The dos and don'ts of makeup brush washing
So by now, we all know we need to wash our makeup brushes (as well as some of our other beauty tools) on the regular. And I furiously applaud you if you actually manage to clean them fortnightly. That ain’t easy.
But, the big question is, are you doing it right?
Yeah, there’s such a thing as washing makeup brushes wrong. Who would have thought? And if you’re guilty of committing some of those no-nos, you could be damaging not only your brushes, but also your skin.
Here’s an easy break down of the dos and don’ts of makeup brush washing:
Wash your brushes every couple of weeks to avoid bacteria build-up. As you can imagine, using a brush full of bacteria can lead to breakouts and congestion.
Rely on just a spray to properly clean your brushes. A spray, like Artiste Brush Cleaner, is great to use when switching between powders and for spot cleans – not for thorough cleanse.
Give your brushes a good, deep clean with a brush shampoo or cleansing oil. Shu Uemura Brush Cleaner will help to instantly remove colour from the surface of the bristles, as well as cleaning deep into the brush to get rid of dirt and grease.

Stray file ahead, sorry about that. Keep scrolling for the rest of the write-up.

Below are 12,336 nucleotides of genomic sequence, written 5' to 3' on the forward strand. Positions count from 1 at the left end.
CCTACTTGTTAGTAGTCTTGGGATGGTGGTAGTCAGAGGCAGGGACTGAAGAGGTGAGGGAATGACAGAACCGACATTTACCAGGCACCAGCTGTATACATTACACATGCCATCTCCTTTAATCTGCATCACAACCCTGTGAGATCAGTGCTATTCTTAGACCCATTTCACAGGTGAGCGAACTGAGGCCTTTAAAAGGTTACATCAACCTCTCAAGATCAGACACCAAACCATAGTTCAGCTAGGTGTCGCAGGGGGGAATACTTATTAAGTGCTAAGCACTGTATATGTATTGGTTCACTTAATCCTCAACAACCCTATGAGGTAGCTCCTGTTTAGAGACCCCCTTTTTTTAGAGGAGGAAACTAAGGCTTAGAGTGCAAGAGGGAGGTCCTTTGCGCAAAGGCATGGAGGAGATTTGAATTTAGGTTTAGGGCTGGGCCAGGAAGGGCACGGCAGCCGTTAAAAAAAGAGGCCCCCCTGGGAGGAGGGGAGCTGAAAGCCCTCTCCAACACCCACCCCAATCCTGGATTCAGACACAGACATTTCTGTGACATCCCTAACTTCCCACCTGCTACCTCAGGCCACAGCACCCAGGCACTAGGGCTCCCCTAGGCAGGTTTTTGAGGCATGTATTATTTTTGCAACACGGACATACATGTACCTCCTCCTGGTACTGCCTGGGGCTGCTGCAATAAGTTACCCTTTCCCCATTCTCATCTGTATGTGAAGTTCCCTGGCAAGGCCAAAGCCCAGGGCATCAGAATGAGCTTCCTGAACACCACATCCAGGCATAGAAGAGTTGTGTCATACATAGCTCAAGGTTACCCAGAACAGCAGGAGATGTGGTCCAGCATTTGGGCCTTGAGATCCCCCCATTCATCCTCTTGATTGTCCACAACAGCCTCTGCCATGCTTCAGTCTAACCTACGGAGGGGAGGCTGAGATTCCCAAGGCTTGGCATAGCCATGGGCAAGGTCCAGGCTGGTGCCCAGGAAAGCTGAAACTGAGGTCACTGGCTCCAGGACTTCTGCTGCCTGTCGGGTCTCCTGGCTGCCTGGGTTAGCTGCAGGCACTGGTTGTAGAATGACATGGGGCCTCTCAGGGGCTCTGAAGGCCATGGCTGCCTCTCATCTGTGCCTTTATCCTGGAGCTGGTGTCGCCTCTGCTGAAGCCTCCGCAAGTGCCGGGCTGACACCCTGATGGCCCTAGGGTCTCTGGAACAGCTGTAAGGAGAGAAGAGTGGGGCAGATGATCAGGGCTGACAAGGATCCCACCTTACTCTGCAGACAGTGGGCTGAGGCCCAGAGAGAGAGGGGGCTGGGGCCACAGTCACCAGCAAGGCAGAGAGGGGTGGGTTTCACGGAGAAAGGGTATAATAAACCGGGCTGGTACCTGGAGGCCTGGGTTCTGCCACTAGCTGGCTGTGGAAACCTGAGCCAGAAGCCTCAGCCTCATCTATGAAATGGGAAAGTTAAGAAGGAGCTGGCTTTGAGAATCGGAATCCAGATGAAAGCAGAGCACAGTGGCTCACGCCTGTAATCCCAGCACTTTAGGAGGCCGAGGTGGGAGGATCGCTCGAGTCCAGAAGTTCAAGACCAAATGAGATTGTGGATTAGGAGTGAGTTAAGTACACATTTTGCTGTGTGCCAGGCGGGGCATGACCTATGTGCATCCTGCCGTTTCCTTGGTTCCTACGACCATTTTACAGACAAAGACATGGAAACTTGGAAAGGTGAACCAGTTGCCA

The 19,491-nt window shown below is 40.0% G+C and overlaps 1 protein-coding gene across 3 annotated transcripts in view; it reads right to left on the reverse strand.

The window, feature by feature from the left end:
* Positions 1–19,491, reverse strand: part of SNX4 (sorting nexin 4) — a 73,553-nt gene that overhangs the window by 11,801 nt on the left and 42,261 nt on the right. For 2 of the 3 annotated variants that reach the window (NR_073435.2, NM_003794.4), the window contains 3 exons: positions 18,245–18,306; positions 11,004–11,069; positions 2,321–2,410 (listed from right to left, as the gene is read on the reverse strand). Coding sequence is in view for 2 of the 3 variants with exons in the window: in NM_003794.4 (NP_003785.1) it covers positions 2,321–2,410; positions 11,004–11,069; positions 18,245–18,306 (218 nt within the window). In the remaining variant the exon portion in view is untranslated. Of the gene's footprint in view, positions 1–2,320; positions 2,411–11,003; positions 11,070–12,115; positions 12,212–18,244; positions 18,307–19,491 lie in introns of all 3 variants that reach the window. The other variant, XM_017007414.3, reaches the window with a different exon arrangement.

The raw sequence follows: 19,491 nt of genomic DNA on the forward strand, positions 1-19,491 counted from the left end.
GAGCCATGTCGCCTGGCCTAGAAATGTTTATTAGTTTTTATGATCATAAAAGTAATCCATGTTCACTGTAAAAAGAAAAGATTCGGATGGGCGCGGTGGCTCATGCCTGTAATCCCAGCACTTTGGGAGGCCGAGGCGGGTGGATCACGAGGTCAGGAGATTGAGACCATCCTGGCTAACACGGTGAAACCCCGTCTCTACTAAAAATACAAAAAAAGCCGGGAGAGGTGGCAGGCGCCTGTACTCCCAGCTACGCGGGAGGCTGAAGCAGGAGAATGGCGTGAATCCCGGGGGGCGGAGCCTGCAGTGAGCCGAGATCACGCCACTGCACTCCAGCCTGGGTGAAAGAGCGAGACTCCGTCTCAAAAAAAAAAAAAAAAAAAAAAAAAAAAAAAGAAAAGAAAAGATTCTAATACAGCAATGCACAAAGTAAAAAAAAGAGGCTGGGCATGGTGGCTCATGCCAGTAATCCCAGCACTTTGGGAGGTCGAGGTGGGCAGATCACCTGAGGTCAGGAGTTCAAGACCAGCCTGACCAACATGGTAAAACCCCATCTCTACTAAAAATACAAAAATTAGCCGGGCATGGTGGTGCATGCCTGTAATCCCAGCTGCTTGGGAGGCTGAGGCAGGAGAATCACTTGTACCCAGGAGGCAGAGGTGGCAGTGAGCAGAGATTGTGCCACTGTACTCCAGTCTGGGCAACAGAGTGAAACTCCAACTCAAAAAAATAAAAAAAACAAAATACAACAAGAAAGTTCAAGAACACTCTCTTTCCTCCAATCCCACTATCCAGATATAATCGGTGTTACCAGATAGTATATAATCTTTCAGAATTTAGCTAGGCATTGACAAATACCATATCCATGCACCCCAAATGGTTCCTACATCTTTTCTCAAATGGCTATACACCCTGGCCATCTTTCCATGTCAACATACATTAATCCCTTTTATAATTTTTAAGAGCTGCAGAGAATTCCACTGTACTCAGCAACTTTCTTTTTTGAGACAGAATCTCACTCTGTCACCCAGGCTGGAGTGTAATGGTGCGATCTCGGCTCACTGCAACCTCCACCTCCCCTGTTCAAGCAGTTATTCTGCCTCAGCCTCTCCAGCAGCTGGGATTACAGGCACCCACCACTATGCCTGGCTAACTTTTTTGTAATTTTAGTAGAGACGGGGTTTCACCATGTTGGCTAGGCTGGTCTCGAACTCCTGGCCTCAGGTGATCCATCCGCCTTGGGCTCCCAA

Use any ol’ shampoo on your brushes. The formula may be too harsh for the fine brush hairs and if that’s the case, you’ll ruin your brush. No, thanks! If you don’t have a brush cleaner, use a shampoo for babies instead, like DermaVeen Baby Shampoo. The gentle, soap-free formula will clean your brushes without damaging them.
Gently remould the bristles into their original shape when you’re done washing. Just be careful not to squeeze them too hard (or with a towel) as this can change the shape of the brush.
Use a hairdryer to force the bristles to dry quicker. This is basically a one-way ticket to ruined brushes. After washing your brushes, squeeze out as much excess water as you can, and leave them to air-dry.
Only run the bristles under water. If the wooden handle gets submerged in water, it can swell and crack. Water can also get trapped in the metal band around the brush, causing the glue to rot and brush hairs to fall out.
Leave your brushes to dry upright. Excess water can drip down into the base, which can lead to rotting. For the best results, lay them flat to dry, or if you’ve got some of Rae Morris’ nifty magnetic brushes (from $20, raemorris.com), you can hang them upside down from your rangehood.
How many ‘don’ts’ are you guilty of doing? Do you have any dos or don’ts to add?
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